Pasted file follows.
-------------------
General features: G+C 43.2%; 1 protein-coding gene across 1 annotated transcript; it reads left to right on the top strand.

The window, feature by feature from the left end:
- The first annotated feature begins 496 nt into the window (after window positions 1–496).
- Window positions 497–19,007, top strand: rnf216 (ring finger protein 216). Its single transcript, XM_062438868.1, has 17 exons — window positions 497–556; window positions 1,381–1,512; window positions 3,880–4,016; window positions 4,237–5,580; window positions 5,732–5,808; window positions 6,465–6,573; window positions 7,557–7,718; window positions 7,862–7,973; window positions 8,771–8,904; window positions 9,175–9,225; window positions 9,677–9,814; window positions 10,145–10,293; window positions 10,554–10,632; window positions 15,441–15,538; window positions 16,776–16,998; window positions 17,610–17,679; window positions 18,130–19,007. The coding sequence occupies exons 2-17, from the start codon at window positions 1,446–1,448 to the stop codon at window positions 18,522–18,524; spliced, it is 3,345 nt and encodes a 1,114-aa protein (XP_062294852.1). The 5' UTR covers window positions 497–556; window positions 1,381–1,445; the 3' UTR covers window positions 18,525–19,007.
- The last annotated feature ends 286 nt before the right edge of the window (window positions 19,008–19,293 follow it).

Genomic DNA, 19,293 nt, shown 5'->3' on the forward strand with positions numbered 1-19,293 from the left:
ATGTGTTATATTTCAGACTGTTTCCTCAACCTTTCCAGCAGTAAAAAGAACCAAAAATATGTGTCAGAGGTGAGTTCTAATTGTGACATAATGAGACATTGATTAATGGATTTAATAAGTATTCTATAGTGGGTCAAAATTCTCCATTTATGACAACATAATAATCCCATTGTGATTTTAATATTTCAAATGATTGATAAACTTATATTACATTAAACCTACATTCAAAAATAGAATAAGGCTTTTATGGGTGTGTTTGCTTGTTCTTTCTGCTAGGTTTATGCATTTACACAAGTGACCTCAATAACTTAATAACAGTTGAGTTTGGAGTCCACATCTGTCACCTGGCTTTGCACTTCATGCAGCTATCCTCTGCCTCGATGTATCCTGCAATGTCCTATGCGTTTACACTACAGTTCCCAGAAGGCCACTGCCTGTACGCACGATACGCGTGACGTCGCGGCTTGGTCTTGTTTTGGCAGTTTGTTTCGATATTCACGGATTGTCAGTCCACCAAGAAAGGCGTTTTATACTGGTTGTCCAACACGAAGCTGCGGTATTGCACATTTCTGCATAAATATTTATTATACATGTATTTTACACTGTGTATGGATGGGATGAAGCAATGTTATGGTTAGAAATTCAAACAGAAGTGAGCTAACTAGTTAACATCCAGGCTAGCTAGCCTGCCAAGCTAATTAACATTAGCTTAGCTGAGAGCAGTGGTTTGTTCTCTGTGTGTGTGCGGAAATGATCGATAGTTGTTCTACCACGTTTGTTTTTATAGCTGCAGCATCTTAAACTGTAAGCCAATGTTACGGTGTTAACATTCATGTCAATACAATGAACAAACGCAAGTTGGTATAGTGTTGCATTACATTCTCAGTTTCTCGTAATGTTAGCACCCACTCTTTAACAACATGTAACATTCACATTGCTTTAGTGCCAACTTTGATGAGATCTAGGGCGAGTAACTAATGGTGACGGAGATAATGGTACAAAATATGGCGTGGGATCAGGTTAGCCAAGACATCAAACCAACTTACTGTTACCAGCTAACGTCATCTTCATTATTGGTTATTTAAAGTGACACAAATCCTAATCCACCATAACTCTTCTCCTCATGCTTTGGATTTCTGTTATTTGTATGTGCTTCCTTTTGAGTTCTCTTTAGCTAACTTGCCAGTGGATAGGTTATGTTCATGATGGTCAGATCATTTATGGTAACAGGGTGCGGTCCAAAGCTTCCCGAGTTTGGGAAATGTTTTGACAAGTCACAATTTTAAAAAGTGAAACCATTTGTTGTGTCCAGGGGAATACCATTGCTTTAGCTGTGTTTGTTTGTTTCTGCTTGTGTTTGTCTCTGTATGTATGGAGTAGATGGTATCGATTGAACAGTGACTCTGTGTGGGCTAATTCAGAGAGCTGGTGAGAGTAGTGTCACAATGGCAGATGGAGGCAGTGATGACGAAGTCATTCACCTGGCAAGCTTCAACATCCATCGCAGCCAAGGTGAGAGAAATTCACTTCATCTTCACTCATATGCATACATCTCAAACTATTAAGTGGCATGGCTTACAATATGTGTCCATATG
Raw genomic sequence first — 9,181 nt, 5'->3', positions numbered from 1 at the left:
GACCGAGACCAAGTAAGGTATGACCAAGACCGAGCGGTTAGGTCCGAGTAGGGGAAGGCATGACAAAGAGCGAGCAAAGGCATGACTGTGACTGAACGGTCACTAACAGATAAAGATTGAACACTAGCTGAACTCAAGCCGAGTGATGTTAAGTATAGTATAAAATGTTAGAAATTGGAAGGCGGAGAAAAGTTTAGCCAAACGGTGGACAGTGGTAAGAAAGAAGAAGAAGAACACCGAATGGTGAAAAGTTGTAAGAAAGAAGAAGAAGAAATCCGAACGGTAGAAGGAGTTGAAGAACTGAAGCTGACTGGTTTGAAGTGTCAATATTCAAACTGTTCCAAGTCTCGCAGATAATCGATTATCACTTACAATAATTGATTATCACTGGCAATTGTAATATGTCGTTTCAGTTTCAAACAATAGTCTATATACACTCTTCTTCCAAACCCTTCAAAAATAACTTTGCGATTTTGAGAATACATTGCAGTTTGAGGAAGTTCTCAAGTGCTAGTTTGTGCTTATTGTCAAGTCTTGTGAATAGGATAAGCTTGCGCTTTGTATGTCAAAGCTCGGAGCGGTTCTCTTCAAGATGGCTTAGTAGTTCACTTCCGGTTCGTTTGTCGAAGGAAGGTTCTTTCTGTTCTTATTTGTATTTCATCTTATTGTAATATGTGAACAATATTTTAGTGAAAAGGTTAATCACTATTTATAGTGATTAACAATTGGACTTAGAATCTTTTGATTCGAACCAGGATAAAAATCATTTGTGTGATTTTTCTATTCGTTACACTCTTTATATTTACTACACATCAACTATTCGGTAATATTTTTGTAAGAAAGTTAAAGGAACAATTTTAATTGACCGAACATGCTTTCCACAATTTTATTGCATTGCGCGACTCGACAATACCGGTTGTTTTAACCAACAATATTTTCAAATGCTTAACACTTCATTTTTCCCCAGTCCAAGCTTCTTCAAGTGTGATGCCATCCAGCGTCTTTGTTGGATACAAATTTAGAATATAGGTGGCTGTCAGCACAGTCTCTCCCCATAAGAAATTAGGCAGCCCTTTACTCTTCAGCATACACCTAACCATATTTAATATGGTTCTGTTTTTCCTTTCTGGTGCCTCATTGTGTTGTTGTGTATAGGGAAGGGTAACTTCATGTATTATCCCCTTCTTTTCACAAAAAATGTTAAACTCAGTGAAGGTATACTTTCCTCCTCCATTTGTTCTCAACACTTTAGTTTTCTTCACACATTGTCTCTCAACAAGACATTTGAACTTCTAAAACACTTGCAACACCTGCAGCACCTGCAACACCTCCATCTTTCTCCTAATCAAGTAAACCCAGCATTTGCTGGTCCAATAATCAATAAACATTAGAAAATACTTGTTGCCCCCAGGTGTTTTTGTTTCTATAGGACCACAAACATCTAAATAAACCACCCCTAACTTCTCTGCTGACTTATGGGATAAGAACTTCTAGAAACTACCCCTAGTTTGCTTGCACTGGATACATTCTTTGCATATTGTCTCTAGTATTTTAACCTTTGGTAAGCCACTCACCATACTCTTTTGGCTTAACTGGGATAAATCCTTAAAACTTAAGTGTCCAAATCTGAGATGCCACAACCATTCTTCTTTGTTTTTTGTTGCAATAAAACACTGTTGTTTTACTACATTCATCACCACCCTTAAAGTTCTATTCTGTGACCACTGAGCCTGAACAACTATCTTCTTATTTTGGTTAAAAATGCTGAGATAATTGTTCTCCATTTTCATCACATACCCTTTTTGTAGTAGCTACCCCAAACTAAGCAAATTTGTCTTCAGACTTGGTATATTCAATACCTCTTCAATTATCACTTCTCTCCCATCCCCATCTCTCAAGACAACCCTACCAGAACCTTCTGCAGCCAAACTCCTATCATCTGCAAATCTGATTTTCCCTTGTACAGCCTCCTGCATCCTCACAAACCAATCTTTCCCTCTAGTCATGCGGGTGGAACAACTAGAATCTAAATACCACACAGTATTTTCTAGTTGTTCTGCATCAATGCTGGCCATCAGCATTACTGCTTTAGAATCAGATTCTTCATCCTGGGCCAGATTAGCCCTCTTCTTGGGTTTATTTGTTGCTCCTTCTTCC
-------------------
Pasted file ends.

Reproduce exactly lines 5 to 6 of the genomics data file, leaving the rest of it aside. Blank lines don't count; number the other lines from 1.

- The last annotated feature ends 286 nt before the right edge of the window (window positions 19,008–19,293 follow it).

Genomic DNA, 19,293 nt, shown 5'->3' on the forward strand with positions numbered 1-19,293 from the left: